The World According to Garcia
Garcia was once again a world traveler in 2002, playing primarily in the United Sates, but making trips to England, Australia, Spain, France and Korea. He still has off-season committments to compete in Singapore, Japan and South Africa.
In all, he played 14 events exclusive to the PGA Tour, four tournaments that counted only on the European Tour, and seven others that were mutually official.
The four major tournaments and the three World Golf Championship events are the primary reasons why a player like Garcia is given the opportunity to keep his card on his native circuit.
Those seven tournaments count towards both the PGA and European Tours, meaning Garcia need only play in four other European events to maintain his playing privilege ' which is beneficial to both parties.
Sergio is very important for the European Tour, said Ernie Els, who is one of the games globtrotters. Its very important for (Garcia and others) to play over there, and I know theyre getting a lot of pressure to play.
They increase the tours exposure.
Els, who was given a lifetime European Tour membership in 1999, no longer has to compete in the required 11 events to keep his card. Garcia hasnt been afforded that luxury.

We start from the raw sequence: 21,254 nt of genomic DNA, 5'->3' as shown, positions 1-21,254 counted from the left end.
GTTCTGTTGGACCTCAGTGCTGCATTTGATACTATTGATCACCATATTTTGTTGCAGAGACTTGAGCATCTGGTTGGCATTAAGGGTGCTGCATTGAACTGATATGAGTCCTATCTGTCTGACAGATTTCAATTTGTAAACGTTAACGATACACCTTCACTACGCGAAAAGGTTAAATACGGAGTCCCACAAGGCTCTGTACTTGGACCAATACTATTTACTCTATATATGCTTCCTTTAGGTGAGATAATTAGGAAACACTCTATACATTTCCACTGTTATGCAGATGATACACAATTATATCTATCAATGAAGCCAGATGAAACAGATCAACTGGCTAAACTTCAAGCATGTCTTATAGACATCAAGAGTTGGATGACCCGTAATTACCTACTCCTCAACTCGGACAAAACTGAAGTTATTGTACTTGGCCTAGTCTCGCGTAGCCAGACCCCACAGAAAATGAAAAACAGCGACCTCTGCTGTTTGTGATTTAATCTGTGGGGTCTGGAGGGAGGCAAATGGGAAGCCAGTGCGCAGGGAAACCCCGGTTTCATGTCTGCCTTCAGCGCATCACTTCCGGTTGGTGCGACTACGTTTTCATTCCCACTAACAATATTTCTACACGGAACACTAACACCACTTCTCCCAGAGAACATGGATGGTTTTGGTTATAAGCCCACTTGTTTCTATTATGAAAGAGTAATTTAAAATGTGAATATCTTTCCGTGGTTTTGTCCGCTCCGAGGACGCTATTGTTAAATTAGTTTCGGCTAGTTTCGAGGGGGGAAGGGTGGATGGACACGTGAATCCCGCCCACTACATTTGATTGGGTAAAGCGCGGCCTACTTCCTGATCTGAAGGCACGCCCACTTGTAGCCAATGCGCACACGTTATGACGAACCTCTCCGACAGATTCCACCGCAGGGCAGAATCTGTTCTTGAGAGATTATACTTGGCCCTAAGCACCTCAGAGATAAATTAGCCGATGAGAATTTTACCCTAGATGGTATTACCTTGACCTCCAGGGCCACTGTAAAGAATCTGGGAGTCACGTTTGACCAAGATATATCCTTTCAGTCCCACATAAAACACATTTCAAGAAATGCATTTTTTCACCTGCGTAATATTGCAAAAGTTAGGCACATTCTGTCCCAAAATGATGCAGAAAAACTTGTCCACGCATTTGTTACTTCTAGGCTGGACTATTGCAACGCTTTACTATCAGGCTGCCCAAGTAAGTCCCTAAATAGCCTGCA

At the beginning of the year, he said his primary goal was to win the money list on both sides of the Atlantic. He started out with a victory in the Mercedes Championships, and then won the Spanish Open in April. But those were his only two titles ' outside of a win on the Asian PGA Tour. He finished 12th in earnings on the PGA Tour, and sixth on the European Order of Merit.
I feel like I played a little bit too much this year, Garcia said. Its pretty much the travel. Its quite hard and the more you do it the tougher it gets.
Because of the fatigue factor, Garcia said he is going to cut back his schedule in 2003, if only slightly.
Ill probably play a little less (in the U.S.). Ill probably go down to 18 (including the majors and WGC events), so a couple less tournaments, he said.
Garcia added even though he will drop two or three tournaments from his PGA Tour slate next year, he would still play the required 11 events to keep his European Tour membership.